Audit Defense: The time to prepare for an audit is before the return is filed
By of MillarLaw A Professional Corporation On Sunday, April 15, 2018
A recent Tax Court case illustrates how a taxpayer should anticipate an audit by maintaining proper books and records. The case involved the deductibility of losses as “ordinary losses” as opposed to “passive losses” by an owner of a private jet. The specifics of the case are unnecessary to this discussion but the general principle applies in all tax audits. The general principle is that the taxpayer has the burden of proof. The Tax Court will presume the findings of the IRS are correct so the taxpayer has an uphill battle.
“The IRS’ determinations in a notice of deficiency are generally presumed
correct, and the taxpayer bears the burden of proving them erroneous. Rule
142(a); Welch v. Helvering, 290 U.S. 111, 115 (1933).” and See. “Deductions are a matter of legislative grace; the taxpayer bears the burden of proving entitlement to deductions allowed by the Code and of substantiating the amounts of claimed deductions. INDOPCO, Inc. v. Commissioner, 503 U.S. 79, 84 (1992); sec. 1.6001-1(a),”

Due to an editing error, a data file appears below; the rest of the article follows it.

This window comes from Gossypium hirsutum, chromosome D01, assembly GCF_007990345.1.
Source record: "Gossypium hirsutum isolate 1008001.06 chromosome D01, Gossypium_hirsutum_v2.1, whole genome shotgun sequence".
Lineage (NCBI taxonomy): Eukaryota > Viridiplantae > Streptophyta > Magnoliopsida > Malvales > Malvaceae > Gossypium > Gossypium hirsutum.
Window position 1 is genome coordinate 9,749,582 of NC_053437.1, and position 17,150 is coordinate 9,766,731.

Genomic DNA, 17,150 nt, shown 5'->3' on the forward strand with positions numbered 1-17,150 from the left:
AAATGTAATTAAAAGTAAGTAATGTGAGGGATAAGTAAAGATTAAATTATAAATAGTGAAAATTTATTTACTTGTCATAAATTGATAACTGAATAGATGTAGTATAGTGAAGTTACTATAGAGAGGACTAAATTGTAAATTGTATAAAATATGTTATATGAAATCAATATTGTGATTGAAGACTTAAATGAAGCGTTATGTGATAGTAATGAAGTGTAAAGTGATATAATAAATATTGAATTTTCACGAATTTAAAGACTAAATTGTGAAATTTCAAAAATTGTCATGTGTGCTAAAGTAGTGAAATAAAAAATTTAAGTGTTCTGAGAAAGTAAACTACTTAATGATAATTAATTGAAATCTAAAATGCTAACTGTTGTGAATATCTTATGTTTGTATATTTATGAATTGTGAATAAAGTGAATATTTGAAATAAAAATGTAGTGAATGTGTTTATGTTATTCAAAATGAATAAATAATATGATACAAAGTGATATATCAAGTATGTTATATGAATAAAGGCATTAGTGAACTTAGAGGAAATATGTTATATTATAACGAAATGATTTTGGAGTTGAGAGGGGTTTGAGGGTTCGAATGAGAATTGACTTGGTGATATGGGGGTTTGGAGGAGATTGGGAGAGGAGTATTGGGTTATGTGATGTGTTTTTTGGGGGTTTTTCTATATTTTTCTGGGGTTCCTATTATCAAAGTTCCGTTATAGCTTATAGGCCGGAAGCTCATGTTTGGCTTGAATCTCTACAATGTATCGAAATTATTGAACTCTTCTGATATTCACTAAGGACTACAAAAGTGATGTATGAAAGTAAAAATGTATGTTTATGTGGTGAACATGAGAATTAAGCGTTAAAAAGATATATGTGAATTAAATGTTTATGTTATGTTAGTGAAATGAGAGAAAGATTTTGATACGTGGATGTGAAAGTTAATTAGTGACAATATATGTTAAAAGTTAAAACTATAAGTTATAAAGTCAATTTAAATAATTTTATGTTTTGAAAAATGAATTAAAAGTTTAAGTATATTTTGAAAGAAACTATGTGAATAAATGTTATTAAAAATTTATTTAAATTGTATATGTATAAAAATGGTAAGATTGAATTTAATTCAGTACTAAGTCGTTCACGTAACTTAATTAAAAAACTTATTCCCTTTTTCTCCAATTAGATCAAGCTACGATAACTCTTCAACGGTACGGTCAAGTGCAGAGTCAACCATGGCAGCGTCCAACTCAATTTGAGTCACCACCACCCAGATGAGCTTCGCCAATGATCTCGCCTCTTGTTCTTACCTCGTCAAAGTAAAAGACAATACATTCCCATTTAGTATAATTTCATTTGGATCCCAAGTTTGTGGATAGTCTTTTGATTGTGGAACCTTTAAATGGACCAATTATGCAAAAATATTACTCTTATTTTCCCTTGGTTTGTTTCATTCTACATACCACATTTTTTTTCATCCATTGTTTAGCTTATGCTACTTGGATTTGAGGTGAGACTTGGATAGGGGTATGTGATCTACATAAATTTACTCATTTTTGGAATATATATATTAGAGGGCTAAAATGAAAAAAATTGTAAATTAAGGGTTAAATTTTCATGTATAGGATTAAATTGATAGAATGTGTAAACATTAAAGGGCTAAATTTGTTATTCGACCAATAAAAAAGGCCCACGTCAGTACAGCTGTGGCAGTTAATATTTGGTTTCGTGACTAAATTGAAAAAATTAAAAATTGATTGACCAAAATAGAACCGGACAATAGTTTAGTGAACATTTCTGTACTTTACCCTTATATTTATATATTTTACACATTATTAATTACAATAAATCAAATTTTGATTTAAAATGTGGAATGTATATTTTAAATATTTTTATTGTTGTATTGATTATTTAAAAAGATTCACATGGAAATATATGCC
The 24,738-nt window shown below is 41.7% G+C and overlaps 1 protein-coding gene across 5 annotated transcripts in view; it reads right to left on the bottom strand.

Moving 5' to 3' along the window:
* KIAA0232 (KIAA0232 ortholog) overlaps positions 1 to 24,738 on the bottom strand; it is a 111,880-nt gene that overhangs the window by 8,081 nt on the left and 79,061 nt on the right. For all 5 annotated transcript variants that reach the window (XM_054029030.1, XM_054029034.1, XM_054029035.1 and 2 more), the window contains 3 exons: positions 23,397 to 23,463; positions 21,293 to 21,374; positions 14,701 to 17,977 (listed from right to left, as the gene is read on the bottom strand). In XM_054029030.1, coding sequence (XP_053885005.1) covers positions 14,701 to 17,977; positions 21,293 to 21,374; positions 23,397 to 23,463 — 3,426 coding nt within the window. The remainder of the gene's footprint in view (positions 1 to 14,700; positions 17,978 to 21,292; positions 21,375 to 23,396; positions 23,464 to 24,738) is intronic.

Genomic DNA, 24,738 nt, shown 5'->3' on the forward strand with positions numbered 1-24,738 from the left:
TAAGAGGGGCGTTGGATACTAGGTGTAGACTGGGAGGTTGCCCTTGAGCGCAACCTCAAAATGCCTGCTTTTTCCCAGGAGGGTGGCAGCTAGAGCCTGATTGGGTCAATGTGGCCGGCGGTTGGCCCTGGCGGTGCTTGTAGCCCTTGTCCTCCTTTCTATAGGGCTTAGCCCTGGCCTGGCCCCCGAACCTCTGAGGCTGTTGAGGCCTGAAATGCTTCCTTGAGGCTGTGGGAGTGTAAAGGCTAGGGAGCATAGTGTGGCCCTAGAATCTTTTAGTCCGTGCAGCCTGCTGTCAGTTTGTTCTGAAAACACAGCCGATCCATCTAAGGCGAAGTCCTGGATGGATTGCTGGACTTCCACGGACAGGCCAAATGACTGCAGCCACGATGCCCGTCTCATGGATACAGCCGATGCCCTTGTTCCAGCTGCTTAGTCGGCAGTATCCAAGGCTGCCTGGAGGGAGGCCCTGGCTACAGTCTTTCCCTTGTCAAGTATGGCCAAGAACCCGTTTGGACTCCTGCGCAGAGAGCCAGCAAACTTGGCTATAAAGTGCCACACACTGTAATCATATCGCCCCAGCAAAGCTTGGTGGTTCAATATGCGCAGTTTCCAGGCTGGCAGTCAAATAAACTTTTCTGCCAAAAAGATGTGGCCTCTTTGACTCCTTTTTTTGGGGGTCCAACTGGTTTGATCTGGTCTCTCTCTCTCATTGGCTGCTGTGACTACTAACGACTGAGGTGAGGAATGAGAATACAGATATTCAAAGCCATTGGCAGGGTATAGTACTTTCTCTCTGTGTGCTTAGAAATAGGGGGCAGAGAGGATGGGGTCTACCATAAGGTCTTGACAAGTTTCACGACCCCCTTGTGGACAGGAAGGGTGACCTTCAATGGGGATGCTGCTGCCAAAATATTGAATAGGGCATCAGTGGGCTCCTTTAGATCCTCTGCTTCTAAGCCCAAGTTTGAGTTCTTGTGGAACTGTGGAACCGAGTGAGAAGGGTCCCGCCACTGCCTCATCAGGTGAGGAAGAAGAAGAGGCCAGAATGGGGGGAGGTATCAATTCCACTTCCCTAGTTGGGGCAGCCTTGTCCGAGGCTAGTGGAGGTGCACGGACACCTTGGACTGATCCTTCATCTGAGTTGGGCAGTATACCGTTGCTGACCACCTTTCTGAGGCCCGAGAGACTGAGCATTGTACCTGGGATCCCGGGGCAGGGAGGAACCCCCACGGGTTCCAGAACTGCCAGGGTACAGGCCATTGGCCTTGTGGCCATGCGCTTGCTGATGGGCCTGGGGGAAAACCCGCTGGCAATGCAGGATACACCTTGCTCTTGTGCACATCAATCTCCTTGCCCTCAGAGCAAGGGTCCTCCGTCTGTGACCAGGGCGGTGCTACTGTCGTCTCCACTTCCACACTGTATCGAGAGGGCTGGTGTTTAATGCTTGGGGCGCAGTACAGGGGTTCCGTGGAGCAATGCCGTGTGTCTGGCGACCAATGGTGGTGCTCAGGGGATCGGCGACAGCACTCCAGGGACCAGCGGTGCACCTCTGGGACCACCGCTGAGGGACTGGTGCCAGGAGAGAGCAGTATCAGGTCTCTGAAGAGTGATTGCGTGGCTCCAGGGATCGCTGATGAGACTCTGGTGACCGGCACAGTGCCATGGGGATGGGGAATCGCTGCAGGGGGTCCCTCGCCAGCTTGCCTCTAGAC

To meet the burden of proof a taxpayer must produce credible evidence that support the claimed deduction. Credible evidence usually means books and records prepared at the time. The absence of books and records will result in denial of the deductions and a potential Negligence penalty.
“Negligence” includes “any failure to make a reasonable attempt to comply” with the internal revenue laws. Sec. 6662(c). “Negligence” also includes any failure to keep adequate books and records or to substantiate items properly.
The time to produce the books and records is at the time of the audit examination. By taking the time to prepare adequate and contemporaneous books and records taxpayers can more often than not succeed in audits.
In the course of my career the most expensive tax cases to litigate are those where the taxpayer had no credible records. These “poor records” cases often result in bad outcomes for the taxpayer. As taxpayers you can make your life simple or complex by documenting your income and expenses and providing that documentation to your tax return preparer prior to preparation of the return. The choice is to be prepared and avoid examination or be unprepared and face disallowance of deductions, penalties and interest.